Designed by William Goldring in the early 1900s, the walled garden has been renovated over the past eight years with the aim of providing meaningful activities for adults with disabilities. Interested groups can be shown round the gardens by appointment.
Grade I listed walled garden, restored to its early 18th century design. Featuring wall-trained and free standing fruit trees, lawned areas, gravelled walks, two large ponds, borders, hedges, roses, pleached limes, ornamental parterre, an Irish yew walk and the National Ivy Collection. Restored glasshouse.
Privately owned garden so ring first, also open with NGS. Walled gardens run-down but charming; one section contains 19th century vinery, peach & nectarine houses (all in need of repair). Earlier walled ornamental/herb/knot garden next to the house has some fine, ancient specimens of mulberry & medlar.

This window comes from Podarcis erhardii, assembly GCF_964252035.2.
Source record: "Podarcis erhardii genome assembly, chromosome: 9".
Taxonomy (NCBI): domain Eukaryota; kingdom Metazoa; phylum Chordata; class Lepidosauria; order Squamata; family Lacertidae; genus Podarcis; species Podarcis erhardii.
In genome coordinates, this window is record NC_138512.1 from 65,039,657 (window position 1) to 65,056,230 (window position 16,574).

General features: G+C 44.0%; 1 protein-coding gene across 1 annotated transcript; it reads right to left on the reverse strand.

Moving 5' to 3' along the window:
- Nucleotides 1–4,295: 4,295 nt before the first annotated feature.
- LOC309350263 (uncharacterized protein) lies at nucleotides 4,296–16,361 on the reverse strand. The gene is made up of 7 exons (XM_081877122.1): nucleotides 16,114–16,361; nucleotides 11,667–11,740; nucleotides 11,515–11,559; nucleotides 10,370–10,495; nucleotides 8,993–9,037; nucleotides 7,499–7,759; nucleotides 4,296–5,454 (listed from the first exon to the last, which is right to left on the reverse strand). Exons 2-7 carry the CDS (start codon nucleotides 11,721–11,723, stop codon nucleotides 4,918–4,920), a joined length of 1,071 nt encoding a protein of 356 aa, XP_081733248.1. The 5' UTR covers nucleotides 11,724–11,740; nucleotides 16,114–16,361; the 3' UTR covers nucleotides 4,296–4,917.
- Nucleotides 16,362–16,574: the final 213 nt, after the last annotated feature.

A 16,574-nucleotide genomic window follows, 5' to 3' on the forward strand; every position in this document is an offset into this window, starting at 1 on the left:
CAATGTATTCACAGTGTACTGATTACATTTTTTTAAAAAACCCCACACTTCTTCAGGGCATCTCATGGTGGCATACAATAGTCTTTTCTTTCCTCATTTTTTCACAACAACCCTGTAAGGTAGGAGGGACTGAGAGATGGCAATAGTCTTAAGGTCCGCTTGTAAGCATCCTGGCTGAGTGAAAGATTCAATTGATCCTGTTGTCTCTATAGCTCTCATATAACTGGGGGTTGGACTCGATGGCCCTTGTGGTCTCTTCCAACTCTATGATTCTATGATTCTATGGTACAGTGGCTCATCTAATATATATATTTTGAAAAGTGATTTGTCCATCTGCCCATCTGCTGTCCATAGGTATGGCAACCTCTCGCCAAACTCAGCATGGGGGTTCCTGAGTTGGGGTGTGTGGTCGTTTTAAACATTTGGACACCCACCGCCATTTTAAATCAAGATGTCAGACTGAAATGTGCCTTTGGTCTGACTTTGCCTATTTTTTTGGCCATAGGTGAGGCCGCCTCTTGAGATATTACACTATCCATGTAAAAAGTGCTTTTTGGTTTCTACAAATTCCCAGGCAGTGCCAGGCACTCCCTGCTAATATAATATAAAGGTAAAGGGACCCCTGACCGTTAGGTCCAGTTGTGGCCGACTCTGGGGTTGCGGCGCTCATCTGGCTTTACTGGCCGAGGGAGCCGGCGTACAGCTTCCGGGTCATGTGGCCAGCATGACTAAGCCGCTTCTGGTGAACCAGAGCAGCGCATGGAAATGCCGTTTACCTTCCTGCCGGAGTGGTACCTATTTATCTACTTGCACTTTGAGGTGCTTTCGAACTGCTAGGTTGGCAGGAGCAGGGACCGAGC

A major restoration project has restored this early garden, which has two walled gardens: the upper an ornamental garden designed by Penelope Hobhouse, and the lower is a traditionally planted productive garden. There is also a crab apple tunnel and a small lean-to glasshouse.
The walled garden was built around 1838 and has been partly restored, with the top walled garden in cultivation. Victorian glasshouses with unique back-wall ventilation system, ‘Gothic’ potting shed. Trevarno is also home to the National Museum of Gardening which has the most comprehensive collection of garden tools and memorabilia in the country and is worth visiting for that alone.
Kitchen garden built in 1820, with unusual sloping raised beds. It has undergone extensive renovation and is now back in full production. Split into five sections, each has a different them and character: fruit, vegetables, ornamental planting, pumpkin patch and community garden.